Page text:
first stage towards isolation of consciousness; the bridges that permit communication with sensory
activity begin to be raised.
On the plane of the 'body,' asana is an ekagrata, a concentration on a single point; the body is 'tense,' concentrated in a single position. just as ekagrata puts an end to the fluctuation and dispersion of the states of consciousness, so asana puts an end to the mobility and disposability of the body, by reducing the infinity of possible positions to a single archetypal, iconographic posture. Refusal to move (asana), to let oneself be carried along on the rushing stream of states of consciousness (ekagrata) will be continued by a long series of refusals of every kind.
The most important-and, certainly, the most specifically yogic of these various refusals is the disciplining of respiration (pranayama) in other words, the 'refusal' to breathe like the majority of mankind, that is, nonrhythmically. Patanjali defines this refusal as follows: 'Pranayama is the arrest [viccheda] of the movements of inhalation and exhalation and it is obtained after asana has been realized. (Y.S., II, 49-) Patanjali speaks of the 'arrest,' the suspension, of respiration; however, pranayama begins with making the respiratory rhythm as slow as possible; and this is its first objective. There are a number of texts that treat of this Indian ascetic technique, but most of them do no more than repeat the traditional formulas. Although pranayama is a specifically yogic exercise, and one of great importance, Patanjali devotes only three sutras to it. He is primarily concerned with the theoretical bases of ascetic practices; technical details are found in the commentaries by Vyasa, Bhoja, and Vacaspatimishra, but especially in the Hatha-yogic treatises.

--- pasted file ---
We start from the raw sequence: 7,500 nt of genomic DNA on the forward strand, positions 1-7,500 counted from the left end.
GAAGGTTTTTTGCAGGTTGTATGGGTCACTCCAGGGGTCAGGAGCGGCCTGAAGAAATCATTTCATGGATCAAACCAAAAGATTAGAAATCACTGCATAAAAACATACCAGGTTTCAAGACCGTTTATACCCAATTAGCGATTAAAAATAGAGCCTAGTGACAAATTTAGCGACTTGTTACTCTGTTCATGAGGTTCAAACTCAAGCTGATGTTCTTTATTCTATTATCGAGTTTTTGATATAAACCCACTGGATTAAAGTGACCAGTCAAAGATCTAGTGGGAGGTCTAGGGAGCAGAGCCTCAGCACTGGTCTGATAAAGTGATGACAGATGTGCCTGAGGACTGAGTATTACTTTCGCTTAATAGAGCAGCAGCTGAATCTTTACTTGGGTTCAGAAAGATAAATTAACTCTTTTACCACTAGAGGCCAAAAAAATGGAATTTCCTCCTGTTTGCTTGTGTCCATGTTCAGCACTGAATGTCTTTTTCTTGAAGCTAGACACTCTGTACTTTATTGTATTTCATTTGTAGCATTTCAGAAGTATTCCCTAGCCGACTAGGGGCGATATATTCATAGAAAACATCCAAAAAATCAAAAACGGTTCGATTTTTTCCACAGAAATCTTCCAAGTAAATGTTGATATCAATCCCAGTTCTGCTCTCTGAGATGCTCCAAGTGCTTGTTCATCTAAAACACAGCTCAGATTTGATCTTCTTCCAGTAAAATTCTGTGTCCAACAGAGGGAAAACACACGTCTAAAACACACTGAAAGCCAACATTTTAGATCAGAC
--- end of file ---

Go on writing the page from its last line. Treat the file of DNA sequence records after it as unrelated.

A remark of Bhoja's reveals the deeper meaning of pranayama: 'All the functions of the
organs being preceded by that of respiration there being always a connection between respiration
and consciousness in their respective functions-respiration, when all the functions of the organs are
suspended, realizes concentration of consciousness on a single object' (ad Y.S. I, 34.). The statement
that a connection always exists between respiration and mental states seems to us highly important.
It contains far more than mere observation of the bare fact, for example, the respiration of a man
in anger is agitated, while that of one who is concentrating (even if only provisionally and without
any yogic purpose) becomes rhythmical and automatically slows down, etc. The relation connecting
the rhythm of respiration with the states of consciousness mentioned by Bhoja, which has
undoubtedly been observed and experienced by yogins from the earliest times-this relation has
served them as an instrument for 'unifying' consciousness. The 'unification' here under consideration
must be understood in the sense that, by making his- respiration rhythmical and progressively